Each shell has its own way of expanding the prompt. OpenBSD's ksh is pdksh. See its prompt settings in the manual, under the
The way ksh works is that it performs parameter substitution, command substitution and arithmetic substitution (all the
$ expansions) on the value of
PS1 before printing the prompt. So you set
PS1 once and for all, but the value is regenerated each time. (You can do that in bash too, if you put
shopt -s promptvars in your
OpenBSD's ksh supports backslash escapes similar to bash. With other versions of ksh, you'd need to translate the bash prompt escape sequences into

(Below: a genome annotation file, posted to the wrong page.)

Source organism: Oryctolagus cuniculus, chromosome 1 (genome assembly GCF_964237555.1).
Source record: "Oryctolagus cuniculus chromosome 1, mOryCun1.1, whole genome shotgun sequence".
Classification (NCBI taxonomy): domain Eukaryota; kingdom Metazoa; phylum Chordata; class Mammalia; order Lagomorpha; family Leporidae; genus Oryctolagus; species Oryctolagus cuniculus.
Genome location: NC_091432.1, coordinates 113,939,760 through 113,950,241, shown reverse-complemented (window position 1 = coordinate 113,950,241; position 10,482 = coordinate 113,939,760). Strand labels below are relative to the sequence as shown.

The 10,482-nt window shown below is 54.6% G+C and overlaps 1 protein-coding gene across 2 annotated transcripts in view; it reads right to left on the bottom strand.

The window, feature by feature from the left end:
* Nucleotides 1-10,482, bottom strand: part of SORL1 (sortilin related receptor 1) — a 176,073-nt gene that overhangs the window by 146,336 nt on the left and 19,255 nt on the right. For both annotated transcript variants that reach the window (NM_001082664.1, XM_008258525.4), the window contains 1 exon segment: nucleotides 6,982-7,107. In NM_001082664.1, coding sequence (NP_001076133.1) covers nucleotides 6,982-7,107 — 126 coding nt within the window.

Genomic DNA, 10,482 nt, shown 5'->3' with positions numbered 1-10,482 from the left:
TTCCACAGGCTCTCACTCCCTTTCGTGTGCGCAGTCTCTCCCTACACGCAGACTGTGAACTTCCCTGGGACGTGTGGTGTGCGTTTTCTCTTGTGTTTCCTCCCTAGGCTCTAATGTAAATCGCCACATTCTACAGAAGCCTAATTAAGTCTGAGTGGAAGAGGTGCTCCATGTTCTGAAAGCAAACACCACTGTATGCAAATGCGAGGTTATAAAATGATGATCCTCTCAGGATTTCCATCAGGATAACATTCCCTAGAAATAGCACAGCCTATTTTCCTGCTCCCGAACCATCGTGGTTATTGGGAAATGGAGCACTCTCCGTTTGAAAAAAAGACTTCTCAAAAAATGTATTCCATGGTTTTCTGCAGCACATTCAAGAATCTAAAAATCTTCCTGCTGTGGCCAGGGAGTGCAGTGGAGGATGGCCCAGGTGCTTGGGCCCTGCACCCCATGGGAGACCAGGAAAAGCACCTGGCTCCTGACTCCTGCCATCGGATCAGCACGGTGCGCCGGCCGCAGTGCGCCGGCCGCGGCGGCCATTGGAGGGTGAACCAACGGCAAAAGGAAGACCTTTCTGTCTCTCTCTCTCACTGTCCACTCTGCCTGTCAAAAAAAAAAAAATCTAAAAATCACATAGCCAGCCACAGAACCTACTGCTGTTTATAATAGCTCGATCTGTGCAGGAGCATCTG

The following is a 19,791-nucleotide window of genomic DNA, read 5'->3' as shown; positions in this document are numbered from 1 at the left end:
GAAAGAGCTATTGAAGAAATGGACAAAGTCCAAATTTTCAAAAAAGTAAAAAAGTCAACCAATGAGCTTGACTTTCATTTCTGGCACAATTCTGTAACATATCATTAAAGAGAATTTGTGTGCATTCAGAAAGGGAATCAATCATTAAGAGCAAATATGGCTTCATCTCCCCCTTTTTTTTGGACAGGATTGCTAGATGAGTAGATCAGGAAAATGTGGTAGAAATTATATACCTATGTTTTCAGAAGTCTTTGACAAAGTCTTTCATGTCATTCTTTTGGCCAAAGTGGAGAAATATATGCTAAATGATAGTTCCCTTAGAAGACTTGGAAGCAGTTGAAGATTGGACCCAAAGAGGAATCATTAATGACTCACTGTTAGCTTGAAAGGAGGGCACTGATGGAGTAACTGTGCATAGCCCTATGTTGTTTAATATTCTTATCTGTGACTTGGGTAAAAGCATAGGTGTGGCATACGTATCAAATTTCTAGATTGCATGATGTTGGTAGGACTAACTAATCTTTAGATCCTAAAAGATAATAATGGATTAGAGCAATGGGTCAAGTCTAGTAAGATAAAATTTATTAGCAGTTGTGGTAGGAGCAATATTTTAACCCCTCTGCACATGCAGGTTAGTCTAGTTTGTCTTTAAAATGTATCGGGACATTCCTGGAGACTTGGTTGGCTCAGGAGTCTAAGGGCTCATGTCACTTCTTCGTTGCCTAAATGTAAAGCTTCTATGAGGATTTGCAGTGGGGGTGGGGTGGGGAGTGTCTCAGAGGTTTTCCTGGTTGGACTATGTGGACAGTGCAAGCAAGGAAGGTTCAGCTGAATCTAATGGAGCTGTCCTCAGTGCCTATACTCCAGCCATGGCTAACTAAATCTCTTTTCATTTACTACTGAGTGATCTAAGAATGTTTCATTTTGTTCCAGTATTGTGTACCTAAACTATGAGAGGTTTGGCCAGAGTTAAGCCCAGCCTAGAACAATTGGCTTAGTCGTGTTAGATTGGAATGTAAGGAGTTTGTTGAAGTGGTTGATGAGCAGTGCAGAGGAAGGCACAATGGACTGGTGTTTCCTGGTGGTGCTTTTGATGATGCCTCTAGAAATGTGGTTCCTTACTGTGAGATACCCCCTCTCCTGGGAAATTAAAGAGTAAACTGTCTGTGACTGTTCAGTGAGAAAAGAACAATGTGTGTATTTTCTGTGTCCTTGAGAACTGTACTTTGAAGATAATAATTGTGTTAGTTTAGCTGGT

$ substitutions as well.
PS1='$(if (($? == 0)); then print -n "\\033[32m"; else print -n "\\033[31m"; fi)'
PS1="$PS1"'[\u@\h \w]'$(print '\033')'[0m '
The simple translation above has a few defects:
- It forks a process each time, to analyze
$?. There is a way to avoid this, but it's hackish in ksh88.
- It causes redrawing bugs, because of the zero-width control sequences. This can be avoided with the gross hack documented in the manual.
Here's some more complex code that uses arithmetic to avoid spawning a subshell and takes care of delimiting non-printable sequences.
PS1=$PS1$ctrla$escape'[$(($? ? 31 : 32))m'$ctrla